Apologies for the late posting. I just got home after a mini book tour in Northern Michigan and have been playing various kinds of catch up. I’m also mired in grading and in working through line edits on Darwen III, but I wanted to tell you a little about the last few days because it was, well… just cool.
The multi-city book tour in which authors fly from place to place and are chauffeured from fancy hotel to book store and back just doesn’t make financial sense to most publishers. Sure, it’s a way to raise visibility, but unless you have the kind of profile which will guarantee hundreds (or thousands) of sales at each signing, it isn’t going to work, and I’ve heard countless tales of Huge Name Authors showing up at stores to find—for whatever reason—that no one has shown up.
So I was delighted and a little apprehensive when I was told that Penguin was going to fly me up to Michigan to do school visits and store events. I was also a little baffled by the choice of location: not Detroit or Lansing or a larger neighboring city like Chicago, but Traverse City, Charlevoix and Petoskey, places which (I’m ashamed to say) I had never heard of.
But the logic of the choice became clear as soon as I arrived. These are gorgeous little communities at the northeastern tip of Lake Michigan, a stone’s throw from the Canadian border, and they are prime tourist destinations in both summer and winter. They are also served by some of the best independent book stores I have ever seen: extensive, carefully managed, and beautifully appointed. Best of all, of course, they are run by book lovers who read. It was these good folks who had pushed to make my visit happen.
In lots of ways, this hasn’t been an easy year, and I flew up there feeling more than a little bruised, anxious about Darwen II (which came out just over a week ago), stressed about grading and all the things which had to get done before the holidays. Did I really have time to be jetting off to sit in empty stores, nursing the nagging awareness that I was costing my publisher money?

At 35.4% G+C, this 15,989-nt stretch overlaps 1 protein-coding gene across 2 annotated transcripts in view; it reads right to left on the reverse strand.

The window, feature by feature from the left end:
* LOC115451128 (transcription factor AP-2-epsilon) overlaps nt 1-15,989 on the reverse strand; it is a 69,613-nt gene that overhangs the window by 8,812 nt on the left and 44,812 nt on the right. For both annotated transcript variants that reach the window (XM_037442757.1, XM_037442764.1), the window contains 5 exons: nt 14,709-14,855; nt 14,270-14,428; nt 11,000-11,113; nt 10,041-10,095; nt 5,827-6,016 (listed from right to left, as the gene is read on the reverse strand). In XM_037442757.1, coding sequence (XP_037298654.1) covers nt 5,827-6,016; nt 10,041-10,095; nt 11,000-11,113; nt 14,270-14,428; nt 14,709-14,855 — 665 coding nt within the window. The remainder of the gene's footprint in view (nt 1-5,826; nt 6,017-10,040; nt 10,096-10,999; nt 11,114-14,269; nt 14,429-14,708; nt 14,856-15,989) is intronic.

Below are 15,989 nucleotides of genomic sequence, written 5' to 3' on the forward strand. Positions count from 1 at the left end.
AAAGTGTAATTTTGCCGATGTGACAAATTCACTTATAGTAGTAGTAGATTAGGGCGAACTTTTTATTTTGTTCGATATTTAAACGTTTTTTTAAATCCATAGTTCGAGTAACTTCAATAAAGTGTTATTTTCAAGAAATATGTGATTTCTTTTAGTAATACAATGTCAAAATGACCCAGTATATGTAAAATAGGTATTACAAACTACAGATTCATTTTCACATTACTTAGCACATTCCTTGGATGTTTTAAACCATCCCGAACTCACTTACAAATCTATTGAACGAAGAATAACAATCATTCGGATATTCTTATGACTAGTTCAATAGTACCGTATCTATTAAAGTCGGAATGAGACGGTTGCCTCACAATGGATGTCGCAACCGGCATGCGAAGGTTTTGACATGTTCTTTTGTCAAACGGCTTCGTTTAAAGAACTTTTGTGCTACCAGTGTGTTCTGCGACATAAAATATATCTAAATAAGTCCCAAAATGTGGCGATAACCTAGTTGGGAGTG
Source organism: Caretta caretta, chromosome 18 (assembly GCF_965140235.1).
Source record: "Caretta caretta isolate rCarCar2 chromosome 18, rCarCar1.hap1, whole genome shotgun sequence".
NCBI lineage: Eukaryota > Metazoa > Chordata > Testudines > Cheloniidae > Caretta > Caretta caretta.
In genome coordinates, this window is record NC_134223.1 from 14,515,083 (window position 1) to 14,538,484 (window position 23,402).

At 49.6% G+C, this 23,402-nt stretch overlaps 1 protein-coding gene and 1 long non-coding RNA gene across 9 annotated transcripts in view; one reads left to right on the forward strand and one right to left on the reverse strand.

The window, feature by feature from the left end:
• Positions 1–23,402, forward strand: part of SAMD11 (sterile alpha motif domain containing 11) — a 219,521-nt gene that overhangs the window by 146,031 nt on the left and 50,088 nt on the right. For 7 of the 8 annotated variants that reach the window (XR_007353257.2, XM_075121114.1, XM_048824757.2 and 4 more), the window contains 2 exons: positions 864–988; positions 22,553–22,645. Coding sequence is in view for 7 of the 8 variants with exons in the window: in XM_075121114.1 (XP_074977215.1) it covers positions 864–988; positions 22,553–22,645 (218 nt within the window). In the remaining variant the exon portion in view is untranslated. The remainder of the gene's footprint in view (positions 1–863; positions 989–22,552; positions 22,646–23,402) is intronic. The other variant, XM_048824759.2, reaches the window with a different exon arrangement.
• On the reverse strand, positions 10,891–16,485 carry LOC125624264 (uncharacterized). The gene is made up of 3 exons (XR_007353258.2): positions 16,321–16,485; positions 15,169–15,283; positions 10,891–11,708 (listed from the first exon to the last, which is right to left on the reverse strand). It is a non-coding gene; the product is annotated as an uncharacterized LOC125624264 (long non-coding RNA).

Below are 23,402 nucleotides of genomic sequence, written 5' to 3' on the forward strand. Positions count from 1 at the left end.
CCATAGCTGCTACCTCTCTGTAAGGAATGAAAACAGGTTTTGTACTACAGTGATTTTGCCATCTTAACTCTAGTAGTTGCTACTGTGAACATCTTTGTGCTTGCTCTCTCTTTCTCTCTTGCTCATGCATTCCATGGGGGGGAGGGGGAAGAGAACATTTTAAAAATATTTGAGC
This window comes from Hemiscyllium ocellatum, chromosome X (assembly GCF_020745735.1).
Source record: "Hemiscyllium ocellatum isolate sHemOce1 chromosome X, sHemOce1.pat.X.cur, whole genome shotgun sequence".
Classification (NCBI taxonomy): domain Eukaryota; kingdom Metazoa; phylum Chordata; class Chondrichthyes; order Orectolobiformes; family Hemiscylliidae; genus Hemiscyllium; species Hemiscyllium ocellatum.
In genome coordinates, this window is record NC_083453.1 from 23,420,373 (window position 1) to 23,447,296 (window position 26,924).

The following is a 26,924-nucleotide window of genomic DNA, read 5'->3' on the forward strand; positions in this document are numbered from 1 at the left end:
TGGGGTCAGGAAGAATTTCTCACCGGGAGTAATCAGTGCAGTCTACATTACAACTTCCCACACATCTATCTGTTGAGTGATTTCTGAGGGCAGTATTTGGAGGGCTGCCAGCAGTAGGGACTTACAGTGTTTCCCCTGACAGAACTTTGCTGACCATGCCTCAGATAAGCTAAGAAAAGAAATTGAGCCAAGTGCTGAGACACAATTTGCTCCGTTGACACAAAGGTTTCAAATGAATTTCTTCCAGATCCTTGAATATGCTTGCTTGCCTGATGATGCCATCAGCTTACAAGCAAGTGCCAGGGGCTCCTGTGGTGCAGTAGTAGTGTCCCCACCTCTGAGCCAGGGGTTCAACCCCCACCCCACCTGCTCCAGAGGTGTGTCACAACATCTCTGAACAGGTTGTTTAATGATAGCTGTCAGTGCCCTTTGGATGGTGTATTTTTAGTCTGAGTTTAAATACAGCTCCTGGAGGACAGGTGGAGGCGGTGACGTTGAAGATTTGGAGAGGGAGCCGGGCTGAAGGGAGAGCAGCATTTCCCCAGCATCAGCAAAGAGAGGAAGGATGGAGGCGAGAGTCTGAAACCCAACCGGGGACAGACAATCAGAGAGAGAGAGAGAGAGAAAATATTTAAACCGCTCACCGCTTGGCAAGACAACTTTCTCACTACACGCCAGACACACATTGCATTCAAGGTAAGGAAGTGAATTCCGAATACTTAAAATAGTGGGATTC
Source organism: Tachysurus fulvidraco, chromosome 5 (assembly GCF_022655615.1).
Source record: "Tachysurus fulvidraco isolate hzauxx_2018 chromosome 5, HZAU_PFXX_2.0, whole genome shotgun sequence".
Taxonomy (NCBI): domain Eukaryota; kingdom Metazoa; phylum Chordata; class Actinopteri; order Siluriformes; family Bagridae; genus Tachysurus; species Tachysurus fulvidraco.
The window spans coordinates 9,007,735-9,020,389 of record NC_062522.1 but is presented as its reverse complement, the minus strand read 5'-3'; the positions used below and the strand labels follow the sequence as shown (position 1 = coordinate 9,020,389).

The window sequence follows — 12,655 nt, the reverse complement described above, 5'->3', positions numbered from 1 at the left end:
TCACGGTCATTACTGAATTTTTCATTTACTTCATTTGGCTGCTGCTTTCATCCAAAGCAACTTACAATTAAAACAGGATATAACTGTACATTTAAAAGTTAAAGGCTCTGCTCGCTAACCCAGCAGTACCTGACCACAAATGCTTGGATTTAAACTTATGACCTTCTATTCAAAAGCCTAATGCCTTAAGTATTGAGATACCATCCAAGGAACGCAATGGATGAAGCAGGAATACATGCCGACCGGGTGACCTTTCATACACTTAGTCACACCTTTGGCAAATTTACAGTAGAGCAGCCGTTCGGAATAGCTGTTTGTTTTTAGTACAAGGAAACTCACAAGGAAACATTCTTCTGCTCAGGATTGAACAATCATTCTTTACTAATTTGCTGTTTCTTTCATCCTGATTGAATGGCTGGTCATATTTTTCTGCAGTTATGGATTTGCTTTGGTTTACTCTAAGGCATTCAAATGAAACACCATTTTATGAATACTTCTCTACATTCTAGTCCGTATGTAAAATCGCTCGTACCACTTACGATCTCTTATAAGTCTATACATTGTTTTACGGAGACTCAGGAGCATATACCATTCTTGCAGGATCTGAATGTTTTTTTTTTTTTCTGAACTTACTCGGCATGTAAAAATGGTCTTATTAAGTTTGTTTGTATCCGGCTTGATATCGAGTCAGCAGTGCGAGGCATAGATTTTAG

I should have known, of course, that when independent bookstores get behind you, they are a force of nature, and what happened over those few days went a long way to restoring my faith in myself, my books and the future of the industry. Everywhere I went I was met with enthusiasm which sometimes got positively frenzied, particularly, of course, from the kids. I signed hundreds of copies of both Darwen novels, as many scraps of paper hastily torn from exercise books, and several dozen arms! I got hugs from students, teachers and librarians. I had my picture taken in front of a lovingly crafted store display which (as one friend remarked when they saw it on facebook) was less a display than a shrine!
Everywhere I went I met people who couldn’t wait to get the new book because they had devoured the first, and I fielded countless of well-thought out questions about the publishing business, the future of the series, and the joys and terrors of the writing process. I was treated like a rock star, and I don’t mind admitting that it felt pretty good.
I came home with my batteries recharged, convinced I’d actually touched a community in ways that would benefit us both, and eager to write more.
And I will. I just have to get through these final exams and such first…
Happy Friday everyone.